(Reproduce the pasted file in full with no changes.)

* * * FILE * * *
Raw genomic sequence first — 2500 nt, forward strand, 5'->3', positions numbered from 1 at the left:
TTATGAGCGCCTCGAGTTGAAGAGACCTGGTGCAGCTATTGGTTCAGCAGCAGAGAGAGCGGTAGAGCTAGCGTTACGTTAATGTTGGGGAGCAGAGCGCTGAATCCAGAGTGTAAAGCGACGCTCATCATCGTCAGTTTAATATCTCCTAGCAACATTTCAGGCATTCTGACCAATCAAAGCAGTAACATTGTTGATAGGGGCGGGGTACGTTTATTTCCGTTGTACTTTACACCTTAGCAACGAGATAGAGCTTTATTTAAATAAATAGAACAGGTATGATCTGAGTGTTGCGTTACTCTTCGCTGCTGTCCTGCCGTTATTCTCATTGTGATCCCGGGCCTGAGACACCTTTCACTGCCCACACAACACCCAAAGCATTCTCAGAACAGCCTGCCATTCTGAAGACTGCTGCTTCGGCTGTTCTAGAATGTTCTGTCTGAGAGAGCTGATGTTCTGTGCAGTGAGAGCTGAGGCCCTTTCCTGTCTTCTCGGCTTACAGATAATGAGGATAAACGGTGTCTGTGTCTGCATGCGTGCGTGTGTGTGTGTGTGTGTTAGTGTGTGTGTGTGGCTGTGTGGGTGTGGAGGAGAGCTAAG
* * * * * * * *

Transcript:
Raw genomic sequence first — 2500 nt, forward strand, 5'->3', positions numbered from 1 at the left:
TTATGAGCGCCTCGAGTTGAAGAGACCTGGTGCAGCTATTGGTTCAGCAGCAGAGAGAGCGGTAGAGCTAGCGTTACGTTAATGTTGGGGAGCAGAGCGCTGAATCCAGAGTGTAAAGCGACGCTCATCATCGTCAGTTTAATATCTCCTAGCAACATTTCAGGCATTCTGACCAATCAAAGCAGTAACATTGTTGATAGGGGCGGGGTACGTTTATTTCCGTTGTACTTTACACCTTAGCAACGAGATAGAGCTTTATTTAAATAAATAGAACAGGTATGATCTGAGTGTTGCGTTACTCTTCGCTGCTGTCCTGCCGTTATTCTCATTGTGATCCCGGGCCTGAGACACCTTTCACTGCCCACACAACACCCAAAGCATTCTCAGAACAGCCTGCCATTCTGAAGACTGCTGCTTCGGCTGTTCTAGAATGTTCTGTCTGAGAGAGCTGATGTTCTGTGCAGTGAGAGCTGAGGCCCTTTCCTGTCTTCTCGGCTTACAGATAATGAGGATAAACGGTGTCTGTGTCTGCATGCGTGCGTGTGTGTGTGTGTGTGTTAGTGTGTGTGTGTGGCTGTGTGGGTGTGGAGGAGAGCTAAG